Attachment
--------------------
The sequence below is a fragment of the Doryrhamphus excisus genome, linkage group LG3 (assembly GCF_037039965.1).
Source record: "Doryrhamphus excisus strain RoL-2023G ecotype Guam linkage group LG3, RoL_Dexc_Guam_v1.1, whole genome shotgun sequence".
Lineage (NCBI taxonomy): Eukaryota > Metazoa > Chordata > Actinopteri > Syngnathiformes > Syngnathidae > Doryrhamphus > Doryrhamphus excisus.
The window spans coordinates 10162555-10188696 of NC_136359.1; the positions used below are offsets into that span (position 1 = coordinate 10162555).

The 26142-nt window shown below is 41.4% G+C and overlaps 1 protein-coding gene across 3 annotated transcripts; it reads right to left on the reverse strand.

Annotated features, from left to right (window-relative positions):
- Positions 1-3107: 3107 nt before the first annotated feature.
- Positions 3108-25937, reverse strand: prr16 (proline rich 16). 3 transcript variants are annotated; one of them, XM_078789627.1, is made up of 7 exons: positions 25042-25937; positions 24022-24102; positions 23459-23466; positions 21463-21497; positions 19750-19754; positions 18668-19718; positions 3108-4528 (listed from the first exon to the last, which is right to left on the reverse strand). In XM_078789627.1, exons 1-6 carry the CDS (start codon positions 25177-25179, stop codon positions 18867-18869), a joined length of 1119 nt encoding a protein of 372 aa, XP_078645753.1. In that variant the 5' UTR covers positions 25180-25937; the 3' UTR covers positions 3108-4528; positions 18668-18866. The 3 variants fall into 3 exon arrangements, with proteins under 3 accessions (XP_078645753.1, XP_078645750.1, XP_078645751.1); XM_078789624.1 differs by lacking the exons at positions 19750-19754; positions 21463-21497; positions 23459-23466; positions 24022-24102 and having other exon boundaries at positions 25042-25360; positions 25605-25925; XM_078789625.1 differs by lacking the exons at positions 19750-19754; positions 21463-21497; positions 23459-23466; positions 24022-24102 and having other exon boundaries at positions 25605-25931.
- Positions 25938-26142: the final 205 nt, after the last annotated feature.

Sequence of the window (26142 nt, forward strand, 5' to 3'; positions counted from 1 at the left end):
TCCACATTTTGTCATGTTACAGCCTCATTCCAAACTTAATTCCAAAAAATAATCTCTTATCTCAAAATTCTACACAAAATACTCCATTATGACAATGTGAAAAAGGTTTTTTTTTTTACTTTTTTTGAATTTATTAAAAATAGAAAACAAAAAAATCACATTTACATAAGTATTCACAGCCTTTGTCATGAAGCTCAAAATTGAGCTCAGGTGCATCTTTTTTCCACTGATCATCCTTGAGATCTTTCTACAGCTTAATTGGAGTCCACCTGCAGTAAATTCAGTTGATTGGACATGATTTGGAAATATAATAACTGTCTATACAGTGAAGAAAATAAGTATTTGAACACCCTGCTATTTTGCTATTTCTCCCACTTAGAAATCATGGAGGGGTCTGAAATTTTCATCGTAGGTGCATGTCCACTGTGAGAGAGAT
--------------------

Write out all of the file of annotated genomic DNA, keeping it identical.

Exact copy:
The sequence below is a fragment of the Doryrhamphus excisus genome, linkage group LG3 (assembly GCF_037039965.1).
Source record: "Doryrhamphus excisus strain RoL-2023G ecotype Guam linkage group LG3, RoL_Dexc_Guam_v1.1, whole genome shotgun sequence".
Lineage (NCBI taxonomy): Eukaryota > Metazoa > Chordata > Actinopteri > Syngnathiformes > Syngnathidae > Doryrhamphus > Doryrhamphus excisus.
The window spans coordinates 10162555-10188696 of NC_136359.1; the positions used below are offsets into that span (position 1 = coordinate 10162555).

The 26142-nt window shown below is 41.4% G+C and overlaps 1 protein-coding gene across 3 annotated transcripts; it reads right to left on the reverse strand.

Annotated features, from left to right (window-relative positions):
- Positions 1-3107: 3107 nt before the first annotated feature.
- Positions 3108-25937, reverse strand: prr16 (proline rich 16). 3 transcript variants are annotated; one of them, XM_078789627.1, is made up of 7 exons: positions 25042-25937; positions 24022-24102; positions 23459-23466; positions 21463-21497; positions 19750-19754; positions 18668-19718; positions 3108-4528 (listed from the first exon to the last, which is right to left on the reverse strand). In XM_078789627.1, exons 1-6 carry the CDS (start codon positions 25177-25179, stop codon positions 18867-18869), a joined length of 1119 nt encoding a protein of 372 aa, XP_078645753.1. In that variant the 5' UTR covers positions 25180-25937; the 3' UTR covers positions 3108-4528; positions 18668-18866. The 3 variants fall into 3 exon arrangements, with proteins under 3 accessions (XP_078645753.1, XP_078645750.1, XP_078645751.1); XM_078789624.1 differs by lacking the exons at positions 19750-19754; positions 21463-21497; positions 23459-23466; positions 24022-24102 and having other exon boundaries at positions 25042-25360; positions 25605-25925; XM_078789625.1 differs by lacking the exons at positions 19750-19754; positions 21463-21497; positions 23459-23466; positions 24022-24102 and having other exon boundaries at positions 25605-25931.
- Positions 25938-26142: the final 205 nt, after the last annotated feature.

Sequence of the window (26142 nt, forward strand, 5' to 3'; positions counted from 1 at the left end):
TCCACATTTTGTCATGTTACAGCCTCATTCCAAACTTAATTCCAAAAAATAATCTCTTATCTCAAAATTCTACACAAAATACTCCATTATGACAATGTGAAAAAGGTTTTTTTTTTTACTTTTTTTGAATTTATTAAAAATAGAAAACAAAAAAATCACATTTACATAAGTATTCACAGCCTTTGTCATGAAGCTCAAAATTGAGCTCAGGTGCATCTTTTTTCCACTGATCATCCTTGAGATCTTTCTACAGCTTAATTGGAGTCCACCTGCAGTAAATTCAGTTGATTGGACATGATTTGGAAATATAATAACTGTCTATACAGTGAAGAAAATAAGTATTTGAACACCCTGCTATTTTGCTATTTCTCCCACTTAGAAATCATGGAGGGGTCTGAAATTTTCATCGTAGGTGCATGTCCACTGTGAGAGAGAT